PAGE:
Norris Lam MSc, OD, FAAOSusan J. Leat, PhD, FCOptom, FAAO

Canadian Optometric Low Vision: Predictive Factors and Regional Comparisons

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Purpose: To investigate the regional differences in low vision (LV) provision across Canada and to identify predictive factors for the provision of more extensive low vision services (LVS).

Methods:  Practising  optometrists  across  Canada  were  invited  to  participate  in  a  questionnaire  that  investigated personal and practice demographics, levels of LVS offered, patterns of referrals and barriers to provision of LVS.


Results:  459  optometrists  responded.  Predictive  factors  for  providing  more  extensive  LVS  included:  optometrists  with  >15  years  of  practice,  having  a  local  LV  optometrist/ophthalmologist  within  one  day’s travel, not having a multi-disciplinary LV clinic within one-day’s travel, working in a practice in a population of <50,000, and having 2+ optometrists in the same practice. Regional differences were found in the following variables: the presence of an optometrist offering LVS within the respondent’s primary practice, referral criteria, the type of LV provider receiving the referral, and the perceived quality of LVS.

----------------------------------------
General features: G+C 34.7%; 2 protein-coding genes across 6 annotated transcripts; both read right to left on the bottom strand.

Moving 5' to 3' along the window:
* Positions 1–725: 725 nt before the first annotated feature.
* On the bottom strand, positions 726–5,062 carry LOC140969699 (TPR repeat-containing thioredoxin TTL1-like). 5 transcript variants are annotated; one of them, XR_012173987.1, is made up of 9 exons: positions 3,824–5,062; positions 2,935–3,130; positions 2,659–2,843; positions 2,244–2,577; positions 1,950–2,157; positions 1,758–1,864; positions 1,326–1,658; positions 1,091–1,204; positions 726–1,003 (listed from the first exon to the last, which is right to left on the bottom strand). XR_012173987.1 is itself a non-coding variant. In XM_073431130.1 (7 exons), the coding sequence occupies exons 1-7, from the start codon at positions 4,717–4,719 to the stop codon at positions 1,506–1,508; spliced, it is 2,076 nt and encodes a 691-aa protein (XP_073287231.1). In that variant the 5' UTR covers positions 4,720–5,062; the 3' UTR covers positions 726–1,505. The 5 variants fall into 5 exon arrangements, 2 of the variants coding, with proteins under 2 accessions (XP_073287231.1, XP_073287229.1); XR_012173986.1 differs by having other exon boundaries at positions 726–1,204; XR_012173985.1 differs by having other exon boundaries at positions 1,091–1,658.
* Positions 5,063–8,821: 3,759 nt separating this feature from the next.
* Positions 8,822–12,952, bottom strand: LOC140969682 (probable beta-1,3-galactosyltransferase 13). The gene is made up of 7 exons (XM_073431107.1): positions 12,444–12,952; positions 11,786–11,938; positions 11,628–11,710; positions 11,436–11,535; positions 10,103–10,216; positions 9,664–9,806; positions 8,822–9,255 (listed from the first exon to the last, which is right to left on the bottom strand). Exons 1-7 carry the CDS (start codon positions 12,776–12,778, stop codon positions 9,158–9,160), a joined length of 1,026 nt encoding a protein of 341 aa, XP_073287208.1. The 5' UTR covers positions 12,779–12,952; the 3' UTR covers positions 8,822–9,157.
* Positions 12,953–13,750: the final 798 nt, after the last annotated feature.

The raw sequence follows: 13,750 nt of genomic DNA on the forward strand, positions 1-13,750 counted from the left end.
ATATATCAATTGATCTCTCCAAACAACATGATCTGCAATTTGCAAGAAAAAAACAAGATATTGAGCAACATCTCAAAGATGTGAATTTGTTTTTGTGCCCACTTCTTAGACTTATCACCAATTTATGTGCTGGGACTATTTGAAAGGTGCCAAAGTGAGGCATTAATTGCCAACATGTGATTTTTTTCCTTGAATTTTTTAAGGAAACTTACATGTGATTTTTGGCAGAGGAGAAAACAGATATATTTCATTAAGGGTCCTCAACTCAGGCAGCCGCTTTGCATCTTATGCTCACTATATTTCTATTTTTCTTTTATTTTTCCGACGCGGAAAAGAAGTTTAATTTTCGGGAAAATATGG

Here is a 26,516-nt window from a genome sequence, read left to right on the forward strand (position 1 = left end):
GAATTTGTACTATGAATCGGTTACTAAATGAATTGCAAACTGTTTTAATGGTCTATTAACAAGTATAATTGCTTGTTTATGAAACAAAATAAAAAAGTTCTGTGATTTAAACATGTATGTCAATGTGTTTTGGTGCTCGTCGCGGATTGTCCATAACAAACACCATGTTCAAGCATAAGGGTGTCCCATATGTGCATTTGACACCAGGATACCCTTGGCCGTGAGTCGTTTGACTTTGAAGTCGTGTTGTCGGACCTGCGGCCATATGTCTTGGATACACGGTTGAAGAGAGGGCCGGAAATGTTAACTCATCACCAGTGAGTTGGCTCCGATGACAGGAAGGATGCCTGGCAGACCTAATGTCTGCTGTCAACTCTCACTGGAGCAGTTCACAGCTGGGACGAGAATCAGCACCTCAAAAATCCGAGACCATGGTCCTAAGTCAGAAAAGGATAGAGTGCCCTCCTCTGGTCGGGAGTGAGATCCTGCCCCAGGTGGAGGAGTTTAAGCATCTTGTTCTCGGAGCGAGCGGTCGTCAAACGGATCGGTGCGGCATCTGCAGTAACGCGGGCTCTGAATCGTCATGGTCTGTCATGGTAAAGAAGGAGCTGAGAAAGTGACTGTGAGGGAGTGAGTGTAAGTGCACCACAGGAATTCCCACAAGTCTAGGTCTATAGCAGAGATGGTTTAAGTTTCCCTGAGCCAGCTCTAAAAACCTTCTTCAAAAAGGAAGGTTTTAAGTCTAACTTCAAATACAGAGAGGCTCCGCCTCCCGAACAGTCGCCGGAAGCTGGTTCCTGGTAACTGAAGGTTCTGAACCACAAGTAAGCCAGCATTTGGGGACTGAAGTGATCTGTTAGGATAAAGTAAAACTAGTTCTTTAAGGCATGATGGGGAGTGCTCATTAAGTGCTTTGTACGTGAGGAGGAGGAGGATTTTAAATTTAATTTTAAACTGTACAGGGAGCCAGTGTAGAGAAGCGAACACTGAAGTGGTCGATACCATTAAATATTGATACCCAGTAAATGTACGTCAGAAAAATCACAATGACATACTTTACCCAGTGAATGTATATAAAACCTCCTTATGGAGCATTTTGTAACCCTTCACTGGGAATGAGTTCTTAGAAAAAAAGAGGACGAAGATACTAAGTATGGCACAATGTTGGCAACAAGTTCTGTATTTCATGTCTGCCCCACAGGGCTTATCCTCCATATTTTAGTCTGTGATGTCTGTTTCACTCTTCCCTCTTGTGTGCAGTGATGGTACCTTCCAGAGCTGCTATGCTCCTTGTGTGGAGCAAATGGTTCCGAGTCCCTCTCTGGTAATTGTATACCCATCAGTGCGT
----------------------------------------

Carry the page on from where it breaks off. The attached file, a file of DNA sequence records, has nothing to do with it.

Conclusions: LVS are provided differently across Canada and the availability of government-funded LVS appeared to enhance optometric referrals to multidisciplinary low vision clinics. Optometrists who were in a group practice setting, who had practiced for >15 years and who worked in a less populated area were more likely to provide more extensive LVS

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